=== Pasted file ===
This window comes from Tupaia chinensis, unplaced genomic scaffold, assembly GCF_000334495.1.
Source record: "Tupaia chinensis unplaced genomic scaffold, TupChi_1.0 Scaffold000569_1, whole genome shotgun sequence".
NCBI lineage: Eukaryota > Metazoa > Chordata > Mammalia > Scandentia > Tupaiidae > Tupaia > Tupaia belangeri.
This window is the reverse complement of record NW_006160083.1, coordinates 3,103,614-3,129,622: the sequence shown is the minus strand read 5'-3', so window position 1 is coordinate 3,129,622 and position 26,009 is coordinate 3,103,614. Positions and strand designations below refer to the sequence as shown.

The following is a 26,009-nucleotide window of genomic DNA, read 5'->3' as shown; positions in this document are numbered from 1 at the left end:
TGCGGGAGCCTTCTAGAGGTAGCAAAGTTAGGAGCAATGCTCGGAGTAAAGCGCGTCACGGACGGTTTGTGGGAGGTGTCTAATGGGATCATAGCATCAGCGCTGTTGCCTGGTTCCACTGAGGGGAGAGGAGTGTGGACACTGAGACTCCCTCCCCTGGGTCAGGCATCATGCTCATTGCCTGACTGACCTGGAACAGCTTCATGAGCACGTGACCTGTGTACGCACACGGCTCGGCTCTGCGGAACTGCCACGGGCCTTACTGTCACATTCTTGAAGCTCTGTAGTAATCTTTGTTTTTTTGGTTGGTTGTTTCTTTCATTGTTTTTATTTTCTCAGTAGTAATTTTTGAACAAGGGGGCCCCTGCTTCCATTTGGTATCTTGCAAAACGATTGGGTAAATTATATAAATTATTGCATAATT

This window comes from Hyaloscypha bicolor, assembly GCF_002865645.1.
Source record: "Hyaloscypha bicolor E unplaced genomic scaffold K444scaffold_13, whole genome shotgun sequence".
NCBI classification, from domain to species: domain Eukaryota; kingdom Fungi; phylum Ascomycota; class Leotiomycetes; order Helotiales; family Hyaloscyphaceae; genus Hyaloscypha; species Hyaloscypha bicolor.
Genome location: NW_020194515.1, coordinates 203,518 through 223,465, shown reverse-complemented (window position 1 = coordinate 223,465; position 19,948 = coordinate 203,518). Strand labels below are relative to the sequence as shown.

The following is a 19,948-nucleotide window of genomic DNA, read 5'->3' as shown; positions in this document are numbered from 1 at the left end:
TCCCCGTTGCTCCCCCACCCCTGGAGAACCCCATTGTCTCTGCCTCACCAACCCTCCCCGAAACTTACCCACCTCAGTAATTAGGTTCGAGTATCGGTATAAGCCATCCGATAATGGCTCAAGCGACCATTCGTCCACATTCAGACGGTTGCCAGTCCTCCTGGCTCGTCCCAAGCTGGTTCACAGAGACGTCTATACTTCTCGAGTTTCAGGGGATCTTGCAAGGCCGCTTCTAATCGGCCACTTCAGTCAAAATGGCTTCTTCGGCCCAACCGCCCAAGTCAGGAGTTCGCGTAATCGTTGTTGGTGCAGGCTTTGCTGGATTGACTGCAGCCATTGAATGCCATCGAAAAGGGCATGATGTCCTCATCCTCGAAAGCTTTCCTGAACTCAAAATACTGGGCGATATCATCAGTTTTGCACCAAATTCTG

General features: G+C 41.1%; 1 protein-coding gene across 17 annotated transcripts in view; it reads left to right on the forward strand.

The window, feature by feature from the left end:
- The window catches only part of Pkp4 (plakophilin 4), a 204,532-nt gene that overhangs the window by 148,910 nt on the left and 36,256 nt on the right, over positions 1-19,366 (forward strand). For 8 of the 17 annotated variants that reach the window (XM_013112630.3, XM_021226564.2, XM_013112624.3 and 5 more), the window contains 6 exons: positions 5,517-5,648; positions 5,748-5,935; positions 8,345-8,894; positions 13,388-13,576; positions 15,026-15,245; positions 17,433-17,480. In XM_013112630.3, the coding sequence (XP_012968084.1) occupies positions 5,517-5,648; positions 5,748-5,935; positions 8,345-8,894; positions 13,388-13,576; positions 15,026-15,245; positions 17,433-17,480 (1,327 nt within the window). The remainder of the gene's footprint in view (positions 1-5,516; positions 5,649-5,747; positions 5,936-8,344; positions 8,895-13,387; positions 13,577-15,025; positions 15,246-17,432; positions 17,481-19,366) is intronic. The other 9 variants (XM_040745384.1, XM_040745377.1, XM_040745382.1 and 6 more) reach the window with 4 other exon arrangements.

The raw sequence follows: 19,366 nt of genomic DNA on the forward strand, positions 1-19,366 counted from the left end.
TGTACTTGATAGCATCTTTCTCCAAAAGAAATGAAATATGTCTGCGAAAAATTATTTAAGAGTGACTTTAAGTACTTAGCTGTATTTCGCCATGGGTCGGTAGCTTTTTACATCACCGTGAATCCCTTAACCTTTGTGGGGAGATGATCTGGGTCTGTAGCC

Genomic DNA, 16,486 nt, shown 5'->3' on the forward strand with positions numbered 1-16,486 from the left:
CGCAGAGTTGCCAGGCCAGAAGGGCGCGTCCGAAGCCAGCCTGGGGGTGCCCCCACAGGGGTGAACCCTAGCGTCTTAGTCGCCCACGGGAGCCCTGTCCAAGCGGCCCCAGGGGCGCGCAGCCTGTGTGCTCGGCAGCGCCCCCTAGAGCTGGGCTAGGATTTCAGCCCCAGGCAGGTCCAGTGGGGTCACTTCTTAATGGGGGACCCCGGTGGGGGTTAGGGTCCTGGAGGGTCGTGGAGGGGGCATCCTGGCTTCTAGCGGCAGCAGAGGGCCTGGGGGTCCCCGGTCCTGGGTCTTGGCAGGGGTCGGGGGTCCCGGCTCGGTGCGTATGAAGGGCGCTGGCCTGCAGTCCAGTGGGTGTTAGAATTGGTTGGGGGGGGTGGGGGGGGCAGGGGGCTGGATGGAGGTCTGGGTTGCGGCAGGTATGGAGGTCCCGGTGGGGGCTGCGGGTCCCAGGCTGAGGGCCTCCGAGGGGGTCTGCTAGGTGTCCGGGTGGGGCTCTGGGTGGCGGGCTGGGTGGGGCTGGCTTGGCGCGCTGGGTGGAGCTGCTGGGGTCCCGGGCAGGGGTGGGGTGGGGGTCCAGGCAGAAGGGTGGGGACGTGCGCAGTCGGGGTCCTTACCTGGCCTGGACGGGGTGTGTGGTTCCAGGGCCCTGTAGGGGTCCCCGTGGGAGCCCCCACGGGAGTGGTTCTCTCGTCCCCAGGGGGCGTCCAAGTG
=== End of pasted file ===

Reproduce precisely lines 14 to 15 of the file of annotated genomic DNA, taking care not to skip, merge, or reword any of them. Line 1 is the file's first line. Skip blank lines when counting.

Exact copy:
The window, feature by feature from the left end:
- The window catches only part of Pkp4 (plakophilin 4), a 204,532-nt gene that overhangs the window by 148,910 nt on the left and 36,256 nt on the right, over positions 1-19,366 (forward strand). For 8 of the 17 annotated variants that reach the window (XM_013112630.3, XM_021226564.2, XM_013112624.3 and 5 more), the window contains 6 exons: positions 5,517-5,648; positions 5,748-5,935; positions 8,345-8,894; positions 13,388-13,576; positions 15,026-15,245; positions 17,433-17,480. In XM_013112630.3, the coding sequence (XP_012968084.1) occupies positions 5,517-5,648; positions 5,748-5,935; positions 8,345-8,894; positions 13,388-13,576; positions 15,026-15,245; positions 17,433-17,480 (1,327 nt within the window). The remainder of the gene's footprint in view (positions 1-5,516; positions 5,649-5,747; positions 5,936-8,344; positions 8,895-13,387; positions 13,577-15,025; positions 15,246-17,432; positions 17,481-19,366) is intronic. The other 9 variants (XM_040745384.1, XM_040745377.1, XM_040745382.1 and 6 more) reach the window with 4 other exon arrangements.